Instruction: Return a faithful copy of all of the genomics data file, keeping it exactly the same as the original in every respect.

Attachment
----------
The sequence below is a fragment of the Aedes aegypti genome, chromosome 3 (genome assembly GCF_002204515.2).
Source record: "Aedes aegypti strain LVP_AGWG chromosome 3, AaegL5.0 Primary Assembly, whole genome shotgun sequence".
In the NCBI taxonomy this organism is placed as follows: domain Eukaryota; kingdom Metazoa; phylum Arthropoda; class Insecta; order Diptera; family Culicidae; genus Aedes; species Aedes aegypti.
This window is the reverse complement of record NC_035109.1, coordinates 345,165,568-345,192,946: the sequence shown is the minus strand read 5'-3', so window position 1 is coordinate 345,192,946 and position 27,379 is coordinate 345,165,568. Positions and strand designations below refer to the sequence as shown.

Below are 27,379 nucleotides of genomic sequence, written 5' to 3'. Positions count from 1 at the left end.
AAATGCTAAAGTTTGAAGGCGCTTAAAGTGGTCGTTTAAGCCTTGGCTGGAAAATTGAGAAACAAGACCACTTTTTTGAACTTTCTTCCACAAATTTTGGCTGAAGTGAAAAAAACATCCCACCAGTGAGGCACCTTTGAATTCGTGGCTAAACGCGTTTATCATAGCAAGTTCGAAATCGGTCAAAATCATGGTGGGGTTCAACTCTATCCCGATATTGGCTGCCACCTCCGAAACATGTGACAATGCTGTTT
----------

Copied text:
The sequence below is a fragment of the Aedes aegypti genome, chromosome 3 (genome assembly GCF_002204515.2).
Source record: "Aedes aegypti strain LVP_AGWG chromosome 3, AaegL5.0 Primary Assembly, whole genome shotgun sequence".
In the NCBI taxonomy this organism is placed as follows: domain Eukaryota; kingdom Metazoa; phylum Arthropoda; class Insecta; order Diptera; family Culicidae; genus Aedes; species Aedes aegypti.
This window is the reverse complement of record NC_035109.1, coordinates 345,165,568-345,192,946: the sequence shown is the minus strand read 5'-3', so window position 1 is coordinate 345,192,946 and position 27,379 is coordinate 345,165,568. Positions and strand designations below refer to the sequence as shown.

Below are 27,379 nucleotides of genomic sequence, written 5' to 3'. Positions count from 1 at the left end.
AAATGCTAAAGTTTGAAGGCGCTTAAAGTGGTCGTTTAAGCCTTGGCTGGAAAATTGAGAAACAAGACCACTTTTTTGAACTTTCTTCCACAAATTTTGGCTGAAGTGAAAAAAACATCCCACCAGTGAGGCACCTTTGAATTCGTGGCTAAACGCGTTTATCATAGCAAGTTCGAAATCGGTCAAAATCATGGTGGGGTTCAACTCTATCCCGATATTGGCTGCCACCTCCGAAACATGTGACAATGCTGTTT